On Monday the elected Catalan representatives to the European Parliament Carles Puigdemont and Toni Comín took up their seats after being hindered by the Spanish Social Democrat government for seven months. The Social Democrats are still blocking Oriol Junqueras, which is being tolerated by Podemos, which has joined in a coalition with the Spanish Social Democrats.
Toni Strubell is a former MP in the Catalan Parliament, journalist, and author of What Catalans Want
Photo by Núria Bassa
Monday 13th January may well go down in Catalan history books as the day things started to change as regards the Spanish crack-down in the wake of October 1st 2017 Indy Referendum. Trying and jailing the independentist movement’s principal leaders –both political and social- began that very month. They were jailed, expelled from governments and parliaments and stripped of many of their rights, including the right to hold public office. This was the case, for example, of the Catalan Parliament speaker, Carme Forcadell, who has already served two years of an eleven and a half-year prison sentence for having enabled a parliamentary debate to take place. An outcome that it would be hard to imagine happening in any other European country right now and that owes so very much to the blind eye turned by the EU to the Catalan issue, a field where the abuse of human rights is widespread according to many international observers including Amnesty International and the the United Nation’s Working Group on Arbitrary Detentions.
Now, in contrast, the Catalan movement has achieved a major victory in overcoming the mass exclusion of its leaders by placing four (soon maybe even five) of them in Europe’s main institution, the European Parliament. Two of these new MEPs were amongst those who chose the path of exile, rather than a a serious risk of imprisonment once repression was looming up. They took up their seats in the European Parliament session held here in Strasbourg last Monday with the support of hundreds of Catalan supporters who had made the 1000-km trip to witness the event. They did so as members of Junts per Catalunya, the party that won the European elections in Catalonia. One of them is president Carles Puigdemont himself, a man permanently targeted in the Spanish media as the “criminal” responsible for calling the Referendum.
Ex-socialist Toni Comín, minister of Health and leader of the up-and-coming Catalan Republican Council, was the man accompanying Puigdemont, while two further indy MEPs are also waiting to take their seats in the near future. One is Saint Andrews-based Clara Ponsatí, who will take up her seat once Brexit makes space for fresh MEPs. She, like other leaders exiled around Europe, has so far been successful in staving off Madrid Euro-orders for her capture. The other new MEP could be ex Vice President Oriol Junqueras, now in a Spanish jail, whose access to the Parliament is somewhat more complicated than the others’ because, despite European High Court of Justice’s validation of his legitimacy to a European seat – and the immunity that theoretically accompanies that condition- he has the added obstacle of the Spanish Supreme Court’s refusal to allow him to take up his seat. A decision which President Sassoli has so far respected in attendance of further legal action by Junqueras’ lawyers.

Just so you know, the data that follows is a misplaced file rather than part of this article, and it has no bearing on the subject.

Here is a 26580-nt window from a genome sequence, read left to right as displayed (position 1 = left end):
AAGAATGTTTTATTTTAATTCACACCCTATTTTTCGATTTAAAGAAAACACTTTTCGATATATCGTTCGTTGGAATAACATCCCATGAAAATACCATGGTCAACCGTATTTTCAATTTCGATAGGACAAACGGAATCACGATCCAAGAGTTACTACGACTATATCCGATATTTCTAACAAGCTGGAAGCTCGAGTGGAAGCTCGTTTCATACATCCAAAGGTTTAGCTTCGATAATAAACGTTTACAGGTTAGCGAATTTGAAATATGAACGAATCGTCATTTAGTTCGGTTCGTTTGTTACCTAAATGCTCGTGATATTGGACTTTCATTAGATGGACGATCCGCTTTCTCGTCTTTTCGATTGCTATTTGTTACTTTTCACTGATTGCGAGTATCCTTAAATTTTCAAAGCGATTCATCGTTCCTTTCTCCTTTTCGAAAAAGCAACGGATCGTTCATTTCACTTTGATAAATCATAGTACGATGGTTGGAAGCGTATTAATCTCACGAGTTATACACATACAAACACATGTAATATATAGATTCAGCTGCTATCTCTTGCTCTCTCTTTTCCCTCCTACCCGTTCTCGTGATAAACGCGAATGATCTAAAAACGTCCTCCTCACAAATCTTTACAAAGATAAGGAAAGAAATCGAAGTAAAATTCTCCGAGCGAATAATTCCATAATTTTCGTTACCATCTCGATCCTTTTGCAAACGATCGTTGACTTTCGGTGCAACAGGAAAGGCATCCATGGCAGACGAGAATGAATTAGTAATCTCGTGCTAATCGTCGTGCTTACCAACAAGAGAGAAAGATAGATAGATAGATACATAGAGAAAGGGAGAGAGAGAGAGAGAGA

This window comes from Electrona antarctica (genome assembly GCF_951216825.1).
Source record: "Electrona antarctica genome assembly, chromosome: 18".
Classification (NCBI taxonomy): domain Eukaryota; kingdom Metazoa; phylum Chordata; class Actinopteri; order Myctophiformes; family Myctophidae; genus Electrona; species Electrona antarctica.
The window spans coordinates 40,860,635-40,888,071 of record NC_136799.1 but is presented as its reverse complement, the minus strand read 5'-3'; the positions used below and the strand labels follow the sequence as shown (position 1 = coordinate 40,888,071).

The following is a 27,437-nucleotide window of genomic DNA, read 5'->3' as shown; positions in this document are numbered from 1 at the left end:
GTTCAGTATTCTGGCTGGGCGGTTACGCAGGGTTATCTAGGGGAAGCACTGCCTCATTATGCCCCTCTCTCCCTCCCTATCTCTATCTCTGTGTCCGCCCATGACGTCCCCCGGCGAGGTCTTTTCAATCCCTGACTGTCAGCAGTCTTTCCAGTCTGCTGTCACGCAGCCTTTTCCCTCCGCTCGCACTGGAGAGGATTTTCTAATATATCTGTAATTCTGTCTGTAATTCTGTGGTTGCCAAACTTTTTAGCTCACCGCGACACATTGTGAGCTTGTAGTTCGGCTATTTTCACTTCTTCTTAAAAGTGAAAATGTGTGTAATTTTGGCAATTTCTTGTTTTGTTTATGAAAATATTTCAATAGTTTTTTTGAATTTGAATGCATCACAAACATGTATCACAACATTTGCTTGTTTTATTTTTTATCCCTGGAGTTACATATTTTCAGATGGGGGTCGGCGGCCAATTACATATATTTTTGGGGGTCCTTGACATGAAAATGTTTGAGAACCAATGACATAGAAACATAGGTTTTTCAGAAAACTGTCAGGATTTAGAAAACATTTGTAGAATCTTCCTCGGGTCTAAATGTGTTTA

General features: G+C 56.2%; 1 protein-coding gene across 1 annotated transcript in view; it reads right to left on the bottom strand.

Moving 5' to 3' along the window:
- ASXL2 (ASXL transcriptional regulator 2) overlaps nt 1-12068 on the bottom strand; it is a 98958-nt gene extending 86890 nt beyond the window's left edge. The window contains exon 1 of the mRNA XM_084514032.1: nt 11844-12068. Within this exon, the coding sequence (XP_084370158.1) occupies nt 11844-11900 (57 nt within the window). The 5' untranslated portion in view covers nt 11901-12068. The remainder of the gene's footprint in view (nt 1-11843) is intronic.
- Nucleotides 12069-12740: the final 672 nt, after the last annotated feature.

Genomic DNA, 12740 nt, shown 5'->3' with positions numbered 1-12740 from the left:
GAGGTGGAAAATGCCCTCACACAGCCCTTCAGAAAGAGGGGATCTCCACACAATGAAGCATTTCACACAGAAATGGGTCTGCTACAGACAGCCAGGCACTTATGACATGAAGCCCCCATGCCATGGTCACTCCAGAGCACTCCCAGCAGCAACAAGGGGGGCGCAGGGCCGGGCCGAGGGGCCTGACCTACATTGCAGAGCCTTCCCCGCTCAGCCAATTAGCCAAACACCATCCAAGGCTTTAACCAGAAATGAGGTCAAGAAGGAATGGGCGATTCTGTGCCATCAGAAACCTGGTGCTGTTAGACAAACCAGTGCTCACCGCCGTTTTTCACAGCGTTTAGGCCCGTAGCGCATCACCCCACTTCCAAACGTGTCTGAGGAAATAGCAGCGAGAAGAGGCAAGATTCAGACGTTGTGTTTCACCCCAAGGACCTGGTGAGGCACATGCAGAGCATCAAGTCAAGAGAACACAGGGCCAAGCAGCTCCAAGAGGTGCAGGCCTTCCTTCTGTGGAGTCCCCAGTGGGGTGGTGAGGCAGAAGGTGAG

Last 13th January hundreds of elated Catalans celebrated the entrance of Puigdemont and Comin into the European Parliament in Strasburg. A historical moment for many Catalans. But the immediate future still bears major obstacles for the Catalan indy cause in its confrontation with Spain’s all-powerful and politicized judiciary and the inter-state collaboration that is still such a negative factor for the democratic growth of Europe and its institutions. As President Puigdemont himself said last Monday, in a meeting staged before the European Parliament: “Our struggle is for the rights of Catalans. But it is also for democracy in Europe. Three years ago I warned Europe that if it continued to turn a blind eye on the Catalan issue, a major conflict would break out in the very heart of Europe. Now this has happened before their very eyes. And now we have reached the heart of Europe to defend the right to self-determination in Europe and the European Parliament can no longer ignore us”. Whatever the outcome, the coming months will be crucial for the future as the four persecuted Catalan indy MEPs -Puigdemont, Comín, Junqueras and Ponsatí- will now have to face their possible suspension by the Parliament if Spain, and State-orientated EU officialdom, have their way. Certainly, that is the next challenge what awaits Catalonia on its long path to sovereignty within a more democratic and truly federal Europe.